Fayette County’s Breckinridge Elementary Principal Michael Price impeded his school-based council on two issues, a state Office of Education Accountability investigation found.
Under Kentucky school laws, principals must consult with or get the approval from their school councils before making many decisions. Each council includes parents, teachers, and an administrator of the school. The council has the responsibility to set school policy and make decisions outlined in state law.
A final investigative report dated Sept. 2 and obtained under the Kentucky Open Records Act said Price put all English Language Learners in a single classroom without council approval and changed the school schedule without asking council members. The Office of Education Accountability required Price to get three hours training from a trainer approved by the Kentucky Department of Education on the subject of “The Authority of School-Based Decision Making Councils in School Governance” by Sept. 30.
“Since the release of the report, I have completed the recommended SBDM (school-based decision making) training and corrected the procedural errors,” Price told the Herald-Leader Thursday in an email.
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The investigation found that Price placed all English as a second language students in a single class without council approval. Two years ago, for the 2013-14 school year, the council approved a program to create a class for English as a second language students and a year later, asked to review the class, the report said.
“Price represented to the Breckinridge School Council that the English Language Learners program was a districtwide program over which the council had no authority,” the report said. “As a result of this mistake, the Breckinridge Elemenary School council was not permitted to review the success of the English Language Learners program or to make changes to the program it believed necessary to meet the developmental needs of all English Language Learners.”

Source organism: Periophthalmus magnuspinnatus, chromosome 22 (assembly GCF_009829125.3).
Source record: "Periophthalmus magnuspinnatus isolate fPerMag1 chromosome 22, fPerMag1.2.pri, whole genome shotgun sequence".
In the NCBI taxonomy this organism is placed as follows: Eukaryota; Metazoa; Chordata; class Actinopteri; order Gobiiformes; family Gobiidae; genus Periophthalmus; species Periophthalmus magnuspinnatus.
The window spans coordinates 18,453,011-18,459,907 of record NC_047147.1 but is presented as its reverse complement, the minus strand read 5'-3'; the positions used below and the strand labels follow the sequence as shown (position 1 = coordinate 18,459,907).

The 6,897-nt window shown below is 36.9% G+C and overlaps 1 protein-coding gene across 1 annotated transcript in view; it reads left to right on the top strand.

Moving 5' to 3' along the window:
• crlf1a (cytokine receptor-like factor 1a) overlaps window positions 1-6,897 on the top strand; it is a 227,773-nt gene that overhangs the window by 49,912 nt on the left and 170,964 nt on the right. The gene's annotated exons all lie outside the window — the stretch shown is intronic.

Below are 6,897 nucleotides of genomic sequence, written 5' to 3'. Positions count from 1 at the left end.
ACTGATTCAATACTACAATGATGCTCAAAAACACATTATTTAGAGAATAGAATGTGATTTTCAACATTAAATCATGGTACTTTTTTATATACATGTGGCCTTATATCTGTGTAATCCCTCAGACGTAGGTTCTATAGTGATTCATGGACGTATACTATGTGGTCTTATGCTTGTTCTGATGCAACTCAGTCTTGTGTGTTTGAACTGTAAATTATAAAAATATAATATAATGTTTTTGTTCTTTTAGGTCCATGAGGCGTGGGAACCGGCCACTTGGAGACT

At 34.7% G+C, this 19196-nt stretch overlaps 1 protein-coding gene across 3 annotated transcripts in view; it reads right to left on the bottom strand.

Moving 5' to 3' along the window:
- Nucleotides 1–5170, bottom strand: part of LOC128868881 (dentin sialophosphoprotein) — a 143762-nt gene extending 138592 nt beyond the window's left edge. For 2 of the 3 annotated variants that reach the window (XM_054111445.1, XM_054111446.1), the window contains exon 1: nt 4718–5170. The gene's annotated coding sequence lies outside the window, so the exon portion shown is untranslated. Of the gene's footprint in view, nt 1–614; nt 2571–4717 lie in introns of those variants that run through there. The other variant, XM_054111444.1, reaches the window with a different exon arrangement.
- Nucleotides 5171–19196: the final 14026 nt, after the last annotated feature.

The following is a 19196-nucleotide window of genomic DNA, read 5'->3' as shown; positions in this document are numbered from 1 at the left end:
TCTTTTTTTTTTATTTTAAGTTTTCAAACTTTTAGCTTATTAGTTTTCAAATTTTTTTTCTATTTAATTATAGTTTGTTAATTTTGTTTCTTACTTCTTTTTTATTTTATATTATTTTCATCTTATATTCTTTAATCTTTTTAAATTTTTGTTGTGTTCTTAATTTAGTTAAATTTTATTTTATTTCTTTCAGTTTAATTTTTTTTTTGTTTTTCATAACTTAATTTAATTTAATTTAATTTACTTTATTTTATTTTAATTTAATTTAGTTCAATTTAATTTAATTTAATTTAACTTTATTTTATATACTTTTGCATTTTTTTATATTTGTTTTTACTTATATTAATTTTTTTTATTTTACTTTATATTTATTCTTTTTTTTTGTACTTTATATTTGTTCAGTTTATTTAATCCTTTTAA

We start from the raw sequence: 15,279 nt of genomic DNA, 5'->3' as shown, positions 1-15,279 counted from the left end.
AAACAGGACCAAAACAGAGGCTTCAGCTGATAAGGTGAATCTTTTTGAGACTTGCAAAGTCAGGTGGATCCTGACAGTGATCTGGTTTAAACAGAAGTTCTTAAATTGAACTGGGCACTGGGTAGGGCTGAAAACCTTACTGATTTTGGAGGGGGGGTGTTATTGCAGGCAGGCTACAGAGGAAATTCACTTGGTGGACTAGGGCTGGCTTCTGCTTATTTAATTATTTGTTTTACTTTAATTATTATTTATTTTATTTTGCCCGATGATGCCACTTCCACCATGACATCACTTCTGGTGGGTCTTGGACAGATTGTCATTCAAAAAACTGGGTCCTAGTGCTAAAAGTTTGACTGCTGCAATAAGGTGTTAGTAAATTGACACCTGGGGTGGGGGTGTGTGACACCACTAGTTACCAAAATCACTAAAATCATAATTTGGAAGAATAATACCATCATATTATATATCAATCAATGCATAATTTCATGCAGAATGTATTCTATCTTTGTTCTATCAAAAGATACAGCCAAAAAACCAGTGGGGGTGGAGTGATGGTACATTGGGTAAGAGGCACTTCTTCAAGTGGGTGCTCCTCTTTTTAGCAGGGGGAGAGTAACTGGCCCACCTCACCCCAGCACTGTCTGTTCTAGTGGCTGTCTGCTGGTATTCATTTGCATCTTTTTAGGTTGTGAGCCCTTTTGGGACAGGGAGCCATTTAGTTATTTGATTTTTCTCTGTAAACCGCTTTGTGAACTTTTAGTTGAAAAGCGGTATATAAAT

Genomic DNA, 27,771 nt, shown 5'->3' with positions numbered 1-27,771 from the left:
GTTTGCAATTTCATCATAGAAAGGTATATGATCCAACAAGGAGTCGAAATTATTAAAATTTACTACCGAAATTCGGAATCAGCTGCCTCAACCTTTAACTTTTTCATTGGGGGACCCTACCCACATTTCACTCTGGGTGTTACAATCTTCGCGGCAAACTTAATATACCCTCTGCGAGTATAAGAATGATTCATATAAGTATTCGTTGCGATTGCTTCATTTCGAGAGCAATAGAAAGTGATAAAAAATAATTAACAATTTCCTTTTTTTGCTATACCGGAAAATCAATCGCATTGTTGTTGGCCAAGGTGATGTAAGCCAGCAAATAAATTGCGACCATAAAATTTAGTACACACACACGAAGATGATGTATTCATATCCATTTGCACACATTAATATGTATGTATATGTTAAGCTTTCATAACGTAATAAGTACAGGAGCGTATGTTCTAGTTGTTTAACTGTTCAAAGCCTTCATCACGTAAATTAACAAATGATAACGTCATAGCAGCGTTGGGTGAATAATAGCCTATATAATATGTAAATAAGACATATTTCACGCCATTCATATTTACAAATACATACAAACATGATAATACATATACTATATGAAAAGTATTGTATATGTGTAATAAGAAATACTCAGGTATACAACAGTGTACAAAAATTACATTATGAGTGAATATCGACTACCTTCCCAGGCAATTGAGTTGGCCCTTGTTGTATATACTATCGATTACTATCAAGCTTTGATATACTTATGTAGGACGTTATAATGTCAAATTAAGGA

Price told the Herald-Leader that the class in question was designed to help ELL students acquire language skills and understand content in third grade using a specific technique.
“The instructional grouping of the class was based on language needs and was staffed with a certified teacher specially trained in teaching English as a second language. We respect the ruling of OEA and are no longer using this model although it was found to be successful in closing the achievement gap for ELL in the 2014-15 school year,” Price said.
On the second issue, Fayette County Public Schools missed seven days in 2014-15 due to inclement weather. As a result of the missed days, the district had to amend its school calendar to account for the missed instructional time. The district, by a vote of the school board, increased the school day by 30 minutes. Team leaders on all grade levels at Breckinridge decided their plan for adding the 30 minutes, but Price didn’t take the schedule back to council for review or a vote on the schedule change, the investigation found..
“Principal Price failed to include the council in determining how the additional 30 minutes would be assigned to accommodate learning,” the report said.
Price responded that when 30 minutes were added to the school day by the board to make up missed snow days, “we did not know that the change needed school council approval.”
“In the future we will be sure to take all amended schedules to the council as well as revise our policy to allow for schedule changes such as inclement weather,” he said.
Fayette Superintendent Manny Caulk responded to both issues in an email Thursday.
"Our goal is to continue to support our school leaders,” Caulk said. He said that’s why his entry plan, called the Blueprint for Student Success, includes strategies to strengthen “high functioning” school councils.